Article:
How is GERD diagnosed?
People who are thought to have GERD (gastro-esophageal reflux disease) can take medication to see what happens. If their symptoms improve, they probably have GERD. If there is no clear outcome, other examinations can be done.
A lot of people have heartburn after large meals. Occasional acid reflux is normal too. But very frequent, severe heartburn or acid reflux can be a sign of gastro-esophageal reflux disease, or GERD for short. In GERD, some of the stomach contents flow back into the food pipe because the entrance to the stomach doesn't close properly.
It is usually typical symptoms like these that make people seek medical advice. Sometimes people have an examination because of other symptoms, and then discover by chance that their food pipe is inflamed. The food pipe can become inflamed if the mucous membranes lining it are repeatedly exposed to acidic stomach juices.
Describing your symptoms in as much as possible is important when it comes to diagnosing GERD:
- What are the symptoms? Where exactly are they?
- How often do you have them?
- Do they occur after eating or when your stomach is empty?
- Do they get worse when you lie down?
This information can help the doctor to find out whether the symptoms are being caused by GERD or by something else.
GERD doesn't always cause obvious symptoms. For instance, someone might have GERD without having heartburn or acid reflux, or these symptoms may only be very infrequent or mild. Sometimes the main symptom is problems swallowing, a hoarse voice or a cough.
If it is thought that someone might have GERD, a PPI test can be done. This involves taking a proton pump inhibitor (PPI) for about two weeks. Proton pump inhibitors are drugs that reduce the production of stomach acid. If the medication relieves symptoms such as heartburn, then it is very likely that GERD is causing them. In that case, the treatment with proton pump inhibitors is typically continued.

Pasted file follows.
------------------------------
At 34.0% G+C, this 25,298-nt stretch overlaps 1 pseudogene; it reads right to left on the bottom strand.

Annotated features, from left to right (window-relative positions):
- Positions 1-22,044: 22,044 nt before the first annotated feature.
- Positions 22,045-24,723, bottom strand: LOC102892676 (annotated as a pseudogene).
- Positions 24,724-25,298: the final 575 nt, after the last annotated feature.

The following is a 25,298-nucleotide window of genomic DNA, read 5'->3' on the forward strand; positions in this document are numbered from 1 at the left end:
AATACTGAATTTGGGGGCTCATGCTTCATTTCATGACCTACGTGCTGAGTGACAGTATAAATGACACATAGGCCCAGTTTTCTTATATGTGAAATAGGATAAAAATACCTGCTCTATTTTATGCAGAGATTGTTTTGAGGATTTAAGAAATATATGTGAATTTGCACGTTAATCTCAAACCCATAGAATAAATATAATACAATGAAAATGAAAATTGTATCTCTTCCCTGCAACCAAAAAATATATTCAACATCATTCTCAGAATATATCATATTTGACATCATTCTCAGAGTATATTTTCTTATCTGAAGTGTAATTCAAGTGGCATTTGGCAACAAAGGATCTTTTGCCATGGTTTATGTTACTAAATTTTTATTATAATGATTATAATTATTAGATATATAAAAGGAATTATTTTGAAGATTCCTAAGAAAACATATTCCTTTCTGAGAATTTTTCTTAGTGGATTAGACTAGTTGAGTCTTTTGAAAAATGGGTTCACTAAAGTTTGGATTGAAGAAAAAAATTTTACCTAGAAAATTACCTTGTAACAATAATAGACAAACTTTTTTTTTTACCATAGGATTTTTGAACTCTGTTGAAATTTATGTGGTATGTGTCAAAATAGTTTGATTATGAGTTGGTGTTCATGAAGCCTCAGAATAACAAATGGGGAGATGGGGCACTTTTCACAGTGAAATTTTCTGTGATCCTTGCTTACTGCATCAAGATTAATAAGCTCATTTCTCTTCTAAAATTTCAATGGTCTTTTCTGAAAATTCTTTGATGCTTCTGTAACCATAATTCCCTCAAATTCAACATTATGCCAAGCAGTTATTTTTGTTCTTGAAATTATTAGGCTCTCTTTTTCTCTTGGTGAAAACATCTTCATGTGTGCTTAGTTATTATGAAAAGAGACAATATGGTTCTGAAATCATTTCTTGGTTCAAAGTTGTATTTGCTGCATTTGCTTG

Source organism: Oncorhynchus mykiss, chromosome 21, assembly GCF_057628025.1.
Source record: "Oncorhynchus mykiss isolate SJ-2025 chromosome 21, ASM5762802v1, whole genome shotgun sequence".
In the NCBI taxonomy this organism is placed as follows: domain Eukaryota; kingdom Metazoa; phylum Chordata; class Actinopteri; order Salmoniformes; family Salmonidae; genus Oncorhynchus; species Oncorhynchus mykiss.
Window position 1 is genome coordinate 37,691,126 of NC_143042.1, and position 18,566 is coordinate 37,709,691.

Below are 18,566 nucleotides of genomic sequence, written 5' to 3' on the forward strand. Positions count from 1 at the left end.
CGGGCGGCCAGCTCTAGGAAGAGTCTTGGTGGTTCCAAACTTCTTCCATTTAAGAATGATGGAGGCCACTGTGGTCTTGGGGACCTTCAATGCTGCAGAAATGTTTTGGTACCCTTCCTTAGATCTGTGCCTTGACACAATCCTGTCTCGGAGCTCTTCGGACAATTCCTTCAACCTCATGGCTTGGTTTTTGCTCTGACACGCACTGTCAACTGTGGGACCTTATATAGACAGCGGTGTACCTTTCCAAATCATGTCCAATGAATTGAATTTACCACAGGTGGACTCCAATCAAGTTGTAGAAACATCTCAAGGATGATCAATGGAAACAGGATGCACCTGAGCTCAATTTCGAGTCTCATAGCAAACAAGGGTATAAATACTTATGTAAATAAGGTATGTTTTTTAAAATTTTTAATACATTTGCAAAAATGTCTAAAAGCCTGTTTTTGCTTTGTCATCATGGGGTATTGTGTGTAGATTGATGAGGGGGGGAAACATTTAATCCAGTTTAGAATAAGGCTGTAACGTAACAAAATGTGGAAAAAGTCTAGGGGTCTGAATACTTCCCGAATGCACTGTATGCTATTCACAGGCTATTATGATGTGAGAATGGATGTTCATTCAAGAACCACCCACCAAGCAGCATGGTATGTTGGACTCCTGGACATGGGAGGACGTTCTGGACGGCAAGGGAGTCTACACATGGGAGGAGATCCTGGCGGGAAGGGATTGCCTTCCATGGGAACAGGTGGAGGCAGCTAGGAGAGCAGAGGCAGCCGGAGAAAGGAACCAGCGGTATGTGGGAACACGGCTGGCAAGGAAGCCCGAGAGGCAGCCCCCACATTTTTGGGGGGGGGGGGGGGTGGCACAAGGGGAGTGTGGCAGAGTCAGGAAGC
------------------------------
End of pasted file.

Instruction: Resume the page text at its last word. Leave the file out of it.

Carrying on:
What other kinds of tests are there?
Further tests are usually only necessary if
- the PPI test didn't lead to a noticeable improvement,
- there are symptoms that could be signs of esophageal cancer or narrowing of the food pipe, or
- there is reason to believe that other medical conditions could be causing the symptoms.
If the GERD is associated with bleeding in the bowel, extreme weight loss or regular vomiting, these symptoms could be signs of serious complications. Then further tests would be necessary too.
Further tests might include, in particular, an endoscopy and a pH test. Both of these tests can be done in an outpatient setting (without staying overnight in a hospital).
Endoscopy makes it possible to see changes in the lining of the food pipe, including inflammations, narrowing of the food pipe or Barrett’s esophagus. The procedure is carried out using an endoscope. This is a thin, flexible tube that has a tiny camera at the end of it. The endoscope is inserted through the nose or mouth and pushed down through the food pipe until it reaches the entrance of the stomach. The camera delivers pictures of the lining of the food pipe during the procedure. Small samples of tissue can be taken during an endoscopy too. This does not hurt.
This pH test measures how acidic the lower end of the food pipe is over a time period of at least 24 hours. To do so, the doctor inserts a thin tube into the nose and pushes it down until it reaches the end of the food pipe. The tube has a small portable measuring device attached to it, and is taped to your face in order to fix it in place. You can normally go home and return the next day to have the tube removed.
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Koop H, Fuchs KH, Labenz J, Lynen Jansen P, Messmann H, Miehlke S et al. Gastroösophageale Refluxkrankheit (S2k-Leitinie). AWMF-Registernr.: 021-013. May 2014.
Moayyedi P, Talley NJ. Gastro-oesophageal reflux disease. Lancet 2006; 367(9528): 2086-2100.
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